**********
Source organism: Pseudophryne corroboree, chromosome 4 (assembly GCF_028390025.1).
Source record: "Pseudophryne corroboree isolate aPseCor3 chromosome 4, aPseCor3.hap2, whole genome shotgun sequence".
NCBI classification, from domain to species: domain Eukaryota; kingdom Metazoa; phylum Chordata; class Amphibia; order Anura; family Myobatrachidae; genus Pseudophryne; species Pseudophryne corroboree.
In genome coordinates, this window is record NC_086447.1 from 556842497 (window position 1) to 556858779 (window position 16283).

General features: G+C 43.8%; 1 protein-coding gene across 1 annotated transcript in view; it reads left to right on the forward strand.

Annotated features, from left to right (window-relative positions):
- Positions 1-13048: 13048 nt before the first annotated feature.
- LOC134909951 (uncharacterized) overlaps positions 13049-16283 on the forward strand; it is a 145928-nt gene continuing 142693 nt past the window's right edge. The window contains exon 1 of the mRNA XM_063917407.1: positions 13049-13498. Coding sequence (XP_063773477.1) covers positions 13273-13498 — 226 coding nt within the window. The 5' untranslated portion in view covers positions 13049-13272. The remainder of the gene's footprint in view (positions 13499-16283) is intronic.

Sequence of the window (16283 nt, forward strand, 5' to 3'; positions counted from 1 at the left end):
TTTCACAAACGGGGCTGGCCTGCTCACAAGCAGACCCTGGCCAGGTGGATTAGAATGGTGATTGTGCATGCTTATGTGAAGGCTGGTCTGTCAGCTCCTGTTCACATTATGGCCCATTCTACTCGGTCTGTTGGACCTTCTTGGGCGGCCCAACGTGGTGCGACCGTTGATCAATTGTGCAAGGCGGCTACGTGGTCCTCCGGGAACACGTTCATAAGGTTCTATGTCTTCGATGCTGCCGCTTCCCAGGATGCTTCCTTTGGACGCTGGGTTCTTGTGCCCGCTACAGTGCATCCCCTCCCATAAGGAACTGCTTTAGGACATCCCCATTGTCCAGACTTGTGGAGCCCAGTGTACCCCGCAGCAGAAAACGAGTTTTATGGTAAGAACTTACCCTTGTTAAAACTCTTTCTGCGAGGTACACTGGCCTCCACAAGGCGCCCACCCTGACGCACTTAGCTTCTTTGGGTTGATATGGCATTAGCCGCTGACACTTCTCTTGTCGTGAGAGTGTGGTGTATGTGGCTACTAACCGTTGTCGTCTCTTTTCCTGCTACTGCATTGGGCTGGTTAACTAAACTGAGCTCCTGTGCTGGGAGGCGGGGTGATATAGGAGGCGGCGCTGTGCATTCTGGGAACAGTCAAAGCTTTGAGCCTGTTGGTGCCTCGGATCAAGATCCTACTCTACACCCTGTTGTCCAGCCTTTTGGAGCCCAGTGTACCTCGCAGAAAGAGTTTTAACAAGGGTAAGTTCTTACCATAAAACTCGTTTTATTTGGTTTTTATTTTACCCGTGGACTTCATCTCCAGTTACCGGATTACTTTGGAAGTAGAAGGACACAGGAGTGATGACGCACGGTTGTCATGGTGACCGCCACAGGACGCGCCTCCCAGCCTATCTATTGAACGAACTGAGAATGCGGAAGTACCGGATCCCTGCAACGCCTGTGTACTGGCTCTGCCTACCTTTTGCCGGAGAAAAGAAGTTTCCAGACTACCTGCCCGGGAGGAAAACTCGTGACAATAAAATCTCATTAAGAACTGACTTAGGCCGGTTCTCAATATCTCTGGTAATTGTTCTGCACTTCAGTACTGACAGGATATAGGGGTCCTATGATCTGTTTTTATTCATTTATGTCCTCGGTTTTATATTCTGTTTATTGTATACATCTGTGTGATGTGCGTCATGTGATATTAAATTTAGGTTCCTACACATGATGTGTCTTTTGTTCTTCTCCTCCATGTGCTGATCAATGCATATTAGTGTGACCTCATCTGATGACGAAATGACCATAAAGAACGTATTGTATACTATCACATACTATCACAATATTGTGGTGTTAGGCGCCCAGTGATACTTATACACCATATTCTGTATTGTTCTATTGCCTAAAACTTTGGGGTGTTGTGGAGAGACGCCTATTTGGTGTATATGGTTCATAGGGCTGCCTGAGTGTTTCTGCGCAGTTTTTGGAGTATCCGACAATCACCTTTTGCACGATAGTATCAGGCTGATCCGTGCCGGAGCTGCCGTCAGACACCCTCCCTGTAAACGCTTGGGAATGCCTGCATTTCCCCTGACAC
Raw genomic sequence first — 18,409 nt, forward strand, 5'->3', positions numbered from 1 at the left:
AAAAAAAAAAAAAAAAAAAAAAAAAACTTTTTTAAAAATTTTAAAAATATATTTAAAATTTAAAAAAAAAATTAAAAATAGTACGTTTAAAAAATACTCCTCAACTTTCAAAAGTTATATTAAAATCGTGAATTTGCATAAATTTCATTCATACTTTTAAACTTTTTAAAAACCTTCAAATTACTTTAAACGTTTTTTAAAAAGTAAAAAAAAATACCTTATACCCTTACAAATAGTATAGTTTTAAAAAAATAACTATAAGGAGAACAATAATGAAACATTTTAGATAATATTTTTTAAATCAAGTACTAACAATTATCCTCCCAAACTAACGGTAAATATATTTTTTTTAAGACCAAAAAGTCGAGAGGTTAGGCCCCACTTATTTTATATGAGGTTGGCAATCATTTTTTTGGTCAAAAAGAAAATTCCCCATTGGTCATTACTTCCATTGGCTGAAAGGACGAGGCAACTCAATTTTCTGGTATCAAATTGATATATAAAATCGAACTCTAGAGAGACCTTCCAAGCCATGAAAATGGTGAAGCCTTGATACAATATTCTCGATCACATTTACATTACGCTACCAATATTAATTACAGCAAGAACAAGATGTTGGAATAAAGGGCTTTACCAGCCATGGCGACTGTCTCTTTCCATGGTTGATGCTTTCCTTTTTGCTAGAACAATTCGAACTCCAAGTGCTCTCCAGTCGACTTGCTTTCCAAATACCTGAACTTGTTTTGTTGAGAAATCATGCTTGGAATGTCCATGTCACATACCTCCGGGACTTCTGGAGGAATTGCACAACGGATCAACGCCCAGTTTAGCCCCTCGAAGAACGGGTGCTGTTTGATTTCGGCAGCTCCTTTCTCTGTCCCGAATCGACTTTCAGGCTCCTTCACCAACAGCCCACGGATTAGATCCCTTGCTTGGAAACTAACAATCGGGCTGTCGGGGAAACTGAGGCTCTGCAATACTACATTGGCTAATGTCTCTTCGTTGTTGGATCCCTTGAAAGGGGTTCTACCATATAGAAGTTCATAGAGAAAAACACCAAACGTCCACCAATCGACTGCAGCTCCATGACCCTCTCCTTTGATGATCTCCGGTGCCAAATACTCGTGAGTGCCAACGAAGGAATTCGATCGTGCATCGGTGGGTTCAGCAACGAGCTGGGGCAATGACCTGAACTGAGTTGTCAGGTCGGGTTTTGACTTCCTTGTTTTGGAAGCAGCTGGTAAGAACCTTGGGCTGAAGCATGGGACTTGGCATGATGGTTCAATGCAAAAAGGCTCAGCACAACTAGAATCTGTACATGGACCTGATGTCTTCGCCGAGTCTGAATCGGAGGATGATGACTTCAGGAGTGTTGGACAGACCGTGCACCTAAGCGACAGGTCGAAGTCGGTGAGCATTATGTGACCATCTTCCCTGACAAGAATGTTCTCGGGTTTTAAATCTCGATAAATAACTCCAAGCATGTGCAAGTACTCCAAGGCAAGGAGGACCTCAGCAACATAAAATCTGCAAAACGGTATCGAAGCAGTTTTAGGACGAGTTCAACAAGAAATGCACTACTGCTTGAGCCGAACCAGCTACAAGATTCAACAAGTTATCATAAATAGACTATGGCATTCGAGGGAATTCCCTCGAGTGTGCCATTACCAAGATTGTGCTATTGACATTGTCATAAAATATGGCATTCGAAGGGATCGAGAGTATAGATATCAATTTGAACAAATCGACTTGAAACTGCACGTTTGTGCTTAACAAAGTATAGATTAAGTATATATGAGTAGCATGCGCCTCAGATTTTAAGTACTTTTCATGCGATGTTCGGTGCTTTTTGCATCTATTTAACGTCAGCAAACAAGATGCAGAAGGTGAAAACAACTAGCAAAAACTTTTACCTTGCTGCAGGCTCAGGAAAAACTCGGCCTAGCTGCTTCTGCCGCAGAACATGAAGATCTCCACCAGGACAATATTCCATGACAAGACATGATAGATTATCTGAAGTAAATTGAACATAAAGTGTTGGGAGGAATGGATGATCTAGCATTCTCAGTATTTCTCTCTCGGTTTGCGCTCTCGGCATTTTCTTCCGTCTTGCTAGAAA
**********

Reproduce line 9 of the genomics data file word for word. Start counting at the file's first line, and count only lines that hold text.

Sequence of the window (16283 nt, forward strand, 5' to 3'; positions counted from 1 at the left end):